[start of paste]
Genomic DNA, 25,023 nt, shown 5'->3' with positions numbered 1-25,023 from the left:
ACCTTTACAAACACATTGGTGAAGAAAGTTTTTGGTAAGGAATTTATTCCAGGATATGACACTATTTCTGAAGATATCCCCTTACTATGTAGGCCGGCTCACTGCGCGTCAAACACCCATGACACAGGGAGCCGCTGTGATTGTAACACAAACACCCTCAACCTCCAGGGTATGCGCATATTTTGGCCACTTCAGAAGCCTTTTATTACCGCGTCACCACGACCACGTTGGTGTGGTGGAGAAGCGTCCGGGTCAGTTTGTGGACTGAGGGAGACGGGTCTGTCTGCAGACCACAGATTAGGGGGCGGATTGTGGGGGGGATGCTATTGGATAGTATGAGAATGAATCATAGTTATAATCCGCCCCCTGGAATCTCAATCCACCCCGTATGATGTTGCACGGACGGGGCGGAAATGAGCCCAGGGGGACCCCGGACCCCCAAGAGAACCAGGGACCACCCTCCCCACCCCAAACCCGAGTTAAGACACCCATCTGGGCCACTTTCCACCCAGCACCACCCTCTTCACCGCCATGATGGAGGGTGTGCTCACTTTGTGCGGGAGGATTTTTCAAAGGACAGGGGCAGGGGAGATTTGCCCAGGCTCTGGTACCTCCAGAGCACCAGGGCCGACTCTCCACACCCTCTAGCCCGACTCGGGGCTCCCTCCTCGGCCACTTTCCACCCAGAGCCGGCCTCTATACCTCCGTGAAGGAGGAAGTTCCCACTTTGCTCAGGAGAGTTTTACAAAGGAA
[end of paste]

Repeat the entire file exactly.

Genomic DNA, 25,023 nt, shown 5'->3' with positions numbered 1-25,023 from the left:
ACCTTTACAAACACATTGGTGAAGAAAGTTTTTGGTAAGGAATTTATTCCAGGATATGACACTATTTCTGAAGATATCCCCTTACTATGTAGGCCGGCTCACTGCGCGTCAAACACCCATGACACAGGGAGCCGCTGTGATTGTAACACAAACACCCTCAACCTCCAGGGTATGCGCATATTTTGGCCACTTCAGAAGCCTTTTATTACCGCGTCACCACGACCACGTTGGTGTGGTGGAGAAGCGTCCGGGTCAGTTTGTGGACTGAGGGAGACGGGTCTGTCTGCAGACCACAGATTAGGGGGCGGATTGTGGGGGGGATGCTATTGGATAGTATGAGAATGAATCATAGTTATAATCCGCCCCCTGGAATCTCAATCCACCCCGTATGATGTTGCACGGACGGGGCGGAAATGAGCCCAGGGGGACCCCGGACCCCCAAGAGAACCAGGGACCACCCTCCCCACCCCAAACCCGAGTTAAGACACCCATCTGGGCCACTTTCCACCCAGCACCACCCTCTTCACCGCCATGATGGAGGGTGTGCTCACTTTGTGCGGGAGGATTTTTCAAAGGACAGGGGCAGGGGAGATTTGCCCAGGCTCTGGTACCTCCAGAGCACCAGGGCCGACTCTCCACACCCTCTAGCCCGACTCGGGGCTCCCTCCTCGGCCACTTTCCACCCAGAGCCGGCCTCTATACCTCCGTGAAGGAGGAAGTTCCCACTTTGCTCAGGAGAGTTTTACAAAGGAA